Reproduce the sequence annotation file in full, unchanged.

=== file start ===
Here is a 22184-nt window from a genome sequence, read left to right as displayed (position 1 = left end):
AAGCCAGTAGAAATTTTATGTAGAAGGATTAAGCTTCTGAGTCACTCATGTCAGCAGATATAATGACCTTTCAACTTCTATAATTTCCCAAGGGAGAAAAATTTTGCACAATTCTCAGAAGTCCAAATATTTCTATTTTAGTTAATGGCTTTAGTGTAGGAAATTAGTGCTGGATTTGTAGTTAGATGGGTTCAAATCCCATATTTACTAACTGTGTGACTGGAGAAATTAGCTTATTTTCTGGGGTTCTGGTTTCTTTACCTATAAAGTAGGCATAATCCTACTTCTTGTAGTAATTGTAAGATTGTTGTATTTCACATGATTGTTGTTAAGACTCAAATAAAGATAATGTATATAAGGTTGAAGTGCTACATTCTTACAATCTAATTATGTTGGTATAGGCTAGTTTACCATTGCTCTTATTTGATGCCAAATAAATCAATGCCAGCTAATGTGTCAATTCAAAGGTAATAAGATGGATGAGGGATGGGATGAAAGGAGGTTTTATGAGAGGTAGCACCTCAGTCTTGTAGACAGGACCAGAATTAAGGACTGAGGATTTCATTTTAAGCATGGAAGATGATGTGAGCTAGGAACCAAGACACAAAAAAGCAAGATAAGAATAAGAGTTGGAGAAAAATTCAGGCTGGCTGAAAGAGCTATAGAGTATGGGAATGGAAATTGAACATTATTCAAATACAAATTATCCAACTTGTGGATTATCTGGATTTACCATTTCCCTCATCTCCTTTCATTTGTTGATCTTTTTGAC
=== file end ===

Here is a 22184-nt window from a genome sequence, read left to right as displayed (position 1 = left end):
AAGCCAGTAGAAATTTTATGTAGAAGGATTAAGCTTCTGAGTCACTCATGTCAGCAGATATAATGACCTTTCAACTTCTATAATTTCCCAAGGGAGAAAAATTTTGCACAATTCTCAGAAGTCCAAATATTTCTATTTTAGTTAATGGCTTTAGTGTAGGAAATTAGTGCTGGATTTGTAGTTAGATGGGTTCAAATCCCATATTTACTAACTGTGTGACTGGAGAAATTAGCTTATTTTCTGGGGTTCTGGTTTCTTTACCTATAAAGTAGGCATAATCCTACTTCTTGTAGTAATTGTAAGATTGTTGTATTTCACATGATTGTTGTTAAGACTCAAATAAAGATAATGTATATAAGGTTGAAGTGCTACATTCTTACAATCTAATTATGTTGGTATAGGCTAGTTTACCATTGCTCTTATTTGATGCCAAATAAATCAATGCCAGCTAATGTGTCAATTCAAAGGTAATAAGATGGATGAGGGATGGGATGAAAGGAGGTTTTATGAGAGGTAGCACCTCAGTCTTGTAGACAGGACCAGAATTAAGGACTGAGGATTTCATTTTAAGCATGGAAGATGATGTGAGCTAGGAACCAAGACACAAAAAAGCAAGATAAGAATAAGAGTTGGAGAAAAATTCAGGCTGGCTGAAAGAGCTATAGAGTATGGGAATGGAAATTGAACATTATTCAAATACAAATTATCCAACTTGTGGATTATCTGGATTTACCATTTCCCTCATCTCCTTTCATTTGTTGATCTTTTTGAC